Sunday, December 13, 2015

All eyes are on the U.S. Fed this week | The argument for a continuously strengthening dollar

The Forex and other markets have been well-prepared for the initiation of a new interest rate cycle of rises in the U.S. The first of these is widely expected to be announced at the end of the December Federal Open Market Committee meeting, which concludes on this coming Wednesday, the 18th. This rise will crystallise the divergence between U.S. monetary policy and that of the next most important global currency bloc, the Eurozone. This divergence began with the so-called tapering of U.S. Quantitative Easing, which was finally accomplished in October of 2014. The Eurozone, while also employing the low interest rate tool of economic enhancement, is only now getting into its stride in terms of Q.E.

This divergence can be seen as the driver of continuing weakness in the Euro as against the US dollar. However, the Fed has also been at pains to emphasise that once the rate tightening cycle starts, it will only be implemented very slowly and in small increments. There is also nothing to say that it might not even be put into reverse from time to time. Such a climate can only provide a brake to Single Currency depreciation against the U.S. dollar.

The argument for a continuously strengthening dollar

But now a closely argued piece in the Australian “Business Spectator”, by Victoria Theiberger, entitled “The Fed’s tightening path may jolt sanguine investors” (it is behind a paywall but readers might think it worthwhile to pony up the small amount required) maintains that the rate rise regime in the U.S. is going to strengthen during the coming year rather than weaken. This is based on the belief that the rotation of voting members of the FOMC will bring far more hawkish members into a position where they can directly influence events; that U.S employment growth is robust and improving to a degree that might be underappreciated at present; and that low interest rates are actually now a drag on the economy rather than a stimulus. Thieberger rationalises this last thesis by stating that the near-zero rates have sharply increased the cost of retirement, meaning that the very many retirees in the US have had to save harder and for longer in order to achieve the same income when they finish their working careers. Some economists, such as Drew Matus of UBS, believe, for this reason, that “… the first few rate hikes may cause an acceleration in economic activity rather than acting as a restraint”.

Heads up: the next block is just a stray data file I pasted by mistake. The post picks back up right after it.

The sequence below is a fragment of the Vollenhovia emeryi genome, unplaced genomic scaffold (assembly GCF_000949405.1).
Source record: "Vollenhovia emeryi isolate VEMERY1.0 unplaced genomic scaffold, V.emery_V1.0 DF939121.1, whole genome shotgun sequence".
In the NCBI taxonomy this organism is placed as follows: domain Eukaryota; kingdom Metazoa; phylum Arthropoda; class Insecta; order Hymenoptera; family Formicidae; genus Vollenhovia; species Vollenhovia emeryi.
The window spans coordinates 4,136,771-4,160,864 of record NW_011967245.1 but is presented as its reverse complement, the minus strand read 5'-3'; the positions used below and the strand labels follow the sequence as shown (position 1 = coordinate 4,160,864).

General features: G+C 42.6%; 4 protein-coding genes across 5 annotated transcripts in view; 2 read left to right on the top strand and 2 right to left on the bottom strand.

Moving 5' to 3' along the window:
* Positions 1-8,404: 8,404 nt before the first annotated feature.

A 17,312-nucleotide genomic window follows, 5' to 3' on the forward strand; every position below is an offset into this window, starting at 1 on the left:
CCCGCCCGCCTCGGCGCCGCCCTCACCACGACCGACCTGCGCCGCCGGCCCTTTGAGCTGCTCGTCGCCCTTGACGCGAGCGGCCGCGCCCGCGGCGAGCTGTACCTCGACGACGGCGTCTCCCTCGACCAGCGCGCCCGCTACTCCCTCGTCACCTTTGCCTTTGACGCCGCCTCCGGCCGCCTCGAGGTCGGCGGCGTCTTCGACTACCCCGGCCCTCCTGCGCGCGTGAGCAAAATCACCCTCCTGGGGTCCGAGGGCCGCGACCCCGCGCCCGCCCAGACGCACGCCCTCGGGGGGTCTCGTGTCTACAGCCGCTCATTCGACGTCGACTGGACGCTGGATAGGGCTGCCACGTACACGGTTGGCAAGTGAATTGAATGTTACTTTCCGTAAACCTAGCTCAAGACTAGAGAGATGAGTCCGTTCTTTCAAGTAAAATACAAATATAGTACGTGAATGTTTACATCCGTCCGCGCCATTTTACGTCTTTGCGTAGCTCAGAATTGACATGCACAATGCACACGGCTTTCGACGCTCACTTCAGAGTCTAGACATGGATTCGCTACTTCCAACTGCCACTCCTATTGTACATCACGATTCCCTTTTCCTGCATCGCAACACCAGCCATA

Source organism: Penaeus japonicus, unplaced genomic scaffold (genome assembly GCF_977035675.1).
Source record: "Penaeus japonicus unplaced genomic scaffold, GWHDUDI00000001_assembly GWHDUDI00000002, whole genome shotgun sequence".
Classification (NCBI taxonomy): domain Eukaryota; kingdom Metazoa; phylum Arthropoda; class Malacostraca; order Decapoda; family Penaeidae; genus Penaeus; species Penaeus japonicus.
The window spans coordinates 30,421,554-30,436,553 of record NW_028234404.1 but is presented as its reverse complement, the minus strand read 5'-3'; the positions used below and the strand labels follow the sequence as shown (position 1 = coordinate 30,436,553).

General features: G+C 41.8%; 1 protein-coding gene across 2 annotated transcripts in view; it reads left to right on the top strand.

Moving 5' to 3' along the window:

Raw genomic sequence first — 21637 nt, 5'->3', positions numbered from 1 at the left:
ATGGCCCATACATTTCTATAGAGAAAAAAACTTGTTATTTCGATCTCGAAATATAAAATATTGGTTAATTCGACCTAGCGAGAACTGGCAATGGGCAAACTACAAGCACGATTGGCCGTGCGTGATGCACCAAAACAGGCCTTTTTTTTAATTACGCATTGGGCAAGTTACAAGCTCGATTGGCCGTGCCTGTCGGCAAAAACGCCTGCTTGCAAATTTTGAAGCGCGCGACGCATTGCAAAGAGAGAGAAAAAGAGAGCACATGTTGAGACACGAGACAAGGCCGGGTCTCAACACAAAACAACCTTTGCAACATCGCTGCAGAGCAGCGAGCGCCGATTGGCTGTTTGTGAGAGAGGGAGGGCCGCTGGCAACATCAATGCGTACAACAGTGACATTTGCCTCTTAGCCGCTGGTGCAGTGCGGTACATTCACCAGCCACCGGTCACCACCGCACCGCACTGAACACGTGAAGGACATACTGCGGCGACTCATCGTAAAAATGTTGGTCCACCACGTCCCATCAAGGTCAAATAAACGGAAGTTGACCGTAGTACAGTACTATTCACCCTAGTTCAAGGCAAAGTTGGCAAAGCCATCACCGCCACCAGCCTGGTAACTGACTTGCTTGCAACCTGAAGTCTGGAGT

If this turns out to be the case, the Fed will grasp the opportunity to get interest rates back quickly to what had been regarded as “normal”, prior to the establishment of what many are seeing as the “new normal” of near-zero rates (When you hear that term becoming mainstream, you can be pretty sure that the market is getting ready to create yet another surprise for the unwary).

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